How to be a good mother.

Every day, all over the world, moms have a lingering thought in the back of their minds — Am I a good mom? Yes, with motherhood comes a need in most of us to be the best. But there is no perfect mother. And even though we know deep down that no one expects us to be perfect, it’s a standard that we often strive to live up to. This standard we most often NEVER live up to can cause us to be pretty hard on ourselves at times. 

In fact, most moms struggle with feeling inadequate. And don’t even get me started on mom guilt. Am I showing my child enough affection? Am I allowing too much media and screen time? Am I spending enough time with my kids? Why is my toddler throwing tantrums — is that normal? 

Yes, every great mom is her own worst enemy. 

Here’s a little hope for you. Even though you may not think you’re a good mom, your kids definitely think you are. But the truth is, we ALL have something to work on. Self-reflection is a necessity if we are to be good mothers. 

And that’s what I want to cover in this article. How to be a good mom because I know many of you are truly wondering. And again, ALL of us have something to work on. 

I strive to educate my readers on ways to improve their parenting so their children can thrive. The first thing I remind people of in my parenting course is this: We’re not here to fix your child. We’re here to make sure your child’s negative behavior isn’t a result of something that needs to change in your parenting. 

Being a good mom doesn’t ONLY mean you take care of yourself and make sure all of your needs are met. It means you look within, sometimes daily, to make sure you are meeting your child’s most essential needs, while also giving yourself and your children GRACE. So much grace. 

mother and son drawing

Being “mommy” is a privilege

Sometimes, I can get pretty worn out hearing “mommy” time and time again. If I’m having a rough day or in a bad mood, it’s often the last thing I want to hear. Mommy, can you get me a snack? Mommy, can you play with me?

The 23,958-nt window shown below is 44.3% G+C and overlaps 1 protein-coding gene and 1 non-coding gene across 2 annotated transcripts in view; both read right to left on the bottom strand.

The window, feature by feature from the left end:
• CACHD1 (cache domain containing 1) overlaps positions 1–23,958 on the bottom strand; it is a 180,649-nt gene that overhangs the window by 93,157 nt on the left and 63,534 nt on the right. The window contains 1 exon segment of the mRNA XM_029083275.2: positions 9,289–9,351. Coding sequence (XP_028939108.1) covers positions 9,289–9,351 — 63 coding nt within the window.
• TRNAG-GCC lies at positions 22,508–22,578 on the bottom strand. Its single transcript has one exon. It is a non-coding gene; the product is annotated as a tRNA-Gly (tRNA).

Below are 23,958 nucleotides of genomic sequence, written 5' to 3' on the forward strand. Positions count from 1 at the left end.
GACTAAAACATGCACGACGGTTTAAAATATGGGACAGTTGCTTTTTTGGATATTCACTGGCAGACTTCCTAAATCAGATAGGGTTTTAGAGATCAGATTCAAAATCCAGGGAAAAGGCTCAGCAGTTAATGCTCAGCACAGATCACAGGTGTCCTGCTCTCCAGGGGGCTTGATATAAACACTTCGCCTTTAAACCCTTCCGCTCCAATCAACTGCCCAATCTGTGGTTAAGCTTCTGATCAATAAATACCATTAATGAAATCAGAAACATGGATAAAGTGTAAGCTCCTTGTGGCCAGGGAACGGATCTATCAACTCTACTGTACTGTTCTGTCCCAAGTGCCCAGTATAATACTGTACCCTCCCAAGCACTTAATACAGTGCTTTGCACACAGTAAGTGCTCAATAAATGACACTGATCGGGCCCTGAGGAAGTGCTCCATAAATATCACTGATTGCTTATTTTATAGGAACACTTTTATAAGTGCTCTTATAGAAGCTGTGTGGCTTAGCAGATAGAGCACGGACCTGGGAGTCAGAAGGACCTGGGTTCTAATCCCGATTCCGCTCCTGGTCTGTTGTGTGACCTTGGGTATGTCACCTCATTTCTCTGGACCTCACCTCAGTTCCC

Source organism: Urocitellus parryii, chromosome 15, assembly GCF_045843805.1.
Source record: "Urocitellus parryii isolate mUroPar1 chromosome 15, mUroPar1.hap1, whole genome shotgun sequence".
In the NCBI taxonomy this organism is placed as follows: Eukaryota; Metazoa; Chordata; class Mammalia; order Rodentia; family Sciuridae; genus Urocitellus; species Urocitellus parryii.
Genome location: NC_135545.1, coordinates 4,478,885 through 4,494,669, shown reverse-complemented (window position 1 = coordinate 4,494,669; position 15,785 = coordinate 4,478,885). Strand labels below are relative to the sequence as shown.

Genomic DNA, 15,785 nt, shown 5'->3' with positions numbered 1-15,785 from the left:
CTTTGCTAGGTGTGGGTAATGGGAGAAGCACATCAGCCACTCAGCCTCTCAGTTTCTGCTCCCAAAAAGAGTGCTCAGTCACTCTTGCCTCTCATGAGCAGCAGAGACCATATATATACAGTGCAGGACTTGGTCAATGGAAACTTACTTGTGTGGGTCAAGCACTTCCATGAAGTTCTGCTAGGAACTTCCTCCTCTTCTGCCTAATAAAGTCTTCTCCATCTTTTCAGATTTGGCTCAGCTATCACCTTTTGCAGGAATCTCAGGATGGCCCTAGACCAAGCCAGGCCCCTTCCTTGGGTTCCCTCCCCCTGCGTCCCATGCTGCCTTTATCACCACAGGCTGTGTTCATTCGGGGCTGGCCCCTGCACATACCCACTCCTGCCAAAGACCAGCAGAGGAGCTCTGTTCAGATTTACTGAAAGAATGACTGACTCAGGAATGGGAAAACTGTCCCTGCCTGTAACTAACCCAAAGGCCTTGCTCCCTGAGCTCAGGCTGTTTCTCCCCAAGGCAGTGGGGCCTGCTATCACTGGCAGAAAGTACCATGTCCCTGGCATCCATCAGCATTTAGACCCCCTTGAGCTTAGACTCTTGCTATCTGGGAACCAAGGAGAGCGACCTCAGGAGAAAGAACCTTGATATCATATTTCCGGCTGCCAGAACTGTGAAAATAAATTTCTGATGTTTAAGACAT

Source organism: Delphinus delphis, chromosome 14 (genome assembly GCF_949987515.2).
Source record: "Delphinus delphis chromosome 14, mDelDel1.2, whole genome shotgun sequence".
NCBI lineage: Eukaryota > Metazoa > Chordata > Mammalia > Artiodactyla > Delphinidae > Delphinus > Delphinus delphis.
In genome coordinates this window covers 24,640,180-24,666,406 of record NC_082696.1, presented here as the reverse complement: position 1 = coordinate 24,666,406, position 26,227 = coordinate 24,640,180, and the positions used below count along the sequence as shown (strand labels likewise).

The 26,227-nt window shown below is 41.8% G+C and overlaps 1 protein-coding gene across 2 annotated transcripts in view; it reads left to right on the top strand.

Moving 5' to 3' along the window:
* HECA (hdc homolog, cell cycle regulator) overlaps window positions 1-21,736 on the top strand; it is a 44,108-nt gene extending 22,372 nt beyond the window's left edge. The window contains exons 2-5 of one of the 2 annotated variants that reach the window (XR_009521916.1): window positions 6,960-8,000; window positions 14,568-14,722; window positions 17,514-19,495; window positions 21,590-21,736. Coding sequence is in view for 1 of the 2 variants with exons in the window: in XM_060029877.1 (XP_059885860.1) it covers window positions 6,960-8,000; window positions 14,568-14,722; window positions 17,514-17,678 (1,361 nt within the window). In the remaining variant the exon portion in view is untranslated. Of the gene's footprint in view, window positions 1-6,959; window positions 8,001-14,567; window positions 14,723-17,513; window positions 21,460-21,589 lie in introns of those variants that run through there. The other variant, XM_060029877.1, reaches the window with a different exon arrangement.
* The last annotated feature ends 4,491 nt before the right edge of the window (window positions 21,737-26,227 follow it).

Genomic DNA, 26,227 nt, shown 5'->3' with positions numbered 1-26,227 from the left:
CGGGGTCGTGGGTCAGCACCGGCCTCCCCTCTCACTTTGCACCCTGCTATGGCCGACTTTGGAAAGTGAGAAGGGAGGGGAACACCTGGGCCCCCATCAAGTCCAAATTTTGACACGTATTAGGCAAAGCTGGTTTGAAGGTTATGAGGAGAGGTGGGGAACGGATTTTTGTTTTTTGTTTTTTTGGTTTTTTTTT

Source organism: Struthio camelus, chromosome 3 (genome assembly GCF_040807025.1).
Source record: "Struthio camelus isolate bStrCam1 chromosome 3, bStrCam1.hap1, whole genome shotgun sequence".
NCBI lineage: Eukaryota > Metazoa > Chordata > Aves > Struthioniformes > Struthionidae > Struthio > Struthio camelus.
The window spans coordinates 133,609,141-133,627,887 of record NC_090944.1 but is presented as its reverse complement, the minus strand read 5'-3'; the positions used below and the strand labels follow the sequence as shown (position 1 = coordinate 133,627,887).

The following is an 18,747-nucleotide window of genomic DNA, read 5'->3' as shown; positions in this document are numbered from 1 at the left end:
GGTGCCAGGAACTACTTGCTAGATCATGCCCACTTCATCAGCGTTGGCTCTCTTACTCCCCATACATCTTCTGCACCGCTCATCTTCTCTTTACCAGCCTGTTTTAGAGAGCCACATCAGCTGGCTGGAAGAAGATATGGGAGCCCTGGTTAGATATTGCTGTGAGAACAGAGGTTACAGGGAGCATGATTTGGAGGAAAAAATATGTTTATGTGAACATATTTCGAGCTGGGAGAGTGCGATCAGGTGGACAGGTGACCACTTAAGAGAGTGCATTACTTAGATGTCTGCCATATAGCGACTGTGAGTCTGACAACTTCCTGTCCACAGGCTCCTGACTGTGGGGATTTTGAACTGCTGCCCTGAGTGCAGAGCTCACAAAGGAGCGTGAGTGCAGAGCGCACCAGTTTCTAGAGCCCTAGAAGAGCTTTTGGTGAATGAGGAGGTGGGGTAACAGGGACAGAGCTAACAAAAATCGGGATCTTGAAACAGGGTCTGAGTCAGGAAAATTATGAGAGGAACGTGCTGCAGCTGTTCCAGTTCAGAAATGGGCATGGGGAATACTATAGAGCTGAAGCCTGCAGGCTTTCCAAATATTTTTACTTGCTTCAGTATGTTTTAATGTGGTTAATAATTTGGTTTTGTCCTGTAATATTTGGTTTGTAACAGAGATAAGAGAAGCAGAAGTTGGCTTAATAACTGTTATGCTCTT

But then there are times when I look at the gorgeous little blessings God gave me and I get all teary-eyed and think: I’m “mommy.” How wonderful is that? 

In the thick of motherhood, especially if there are constant negative interactions with those we are closest with, we can lose sight of what’s important. We can quickly revert to a “why me” mindset. 

And while these thoughts are absolutely normal, they won’t benefit you; they will most likely drain you even more. 

So as you read this, remember that while you will never be perfect, you are the perfect person for the job. That makes you the best mom. Your kids weren’t given to you by accident. They are a part of you, and that privilege is nothing to be taken lightly. 

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What are the qualities of a good mother? 

The qualities of a good mother are this:

  • Patient
  • Gracious
  • Firm but kind
  • Gentle and safe
  • Unreactive
  • Humble – able to admit when they’re wrong
  • Imperfect
  • Approachable
  • Disciplinary (teacher, helper)
  • Unconditionally loving
  • Accepting 
  • Emotionally observant
  • Physically affectionate – hugs, kisses, snuggles.
  • Affirming
  • A good role model

How to become a better mom by meeting your child’s needs

drawing of mother and child

1. Your kids NEED you to hold fast to your word and boundaries

Boundaries aren’t always the easiest to establish, let alone enforce. But the truth is, your family will function so much better when there are boundaries in place. And when you can hold fast to them, your trust with your child is built.
This doesn’t only mean you follow through on enforcing boundaries but recognize that your kids aren’t perfect and meet them with grace. 

2. Your child needs you to have patience with them

How can we expect our children to regulate their emotions when we can’t regulate ours? Ask yourself, am I patient with my child on a regular basis? If not, then perhaps you have some internal work to do. Maybe this means you need to take it easier, not scheduling as much during the day. Here are some tips on how to start the day off right in parenting!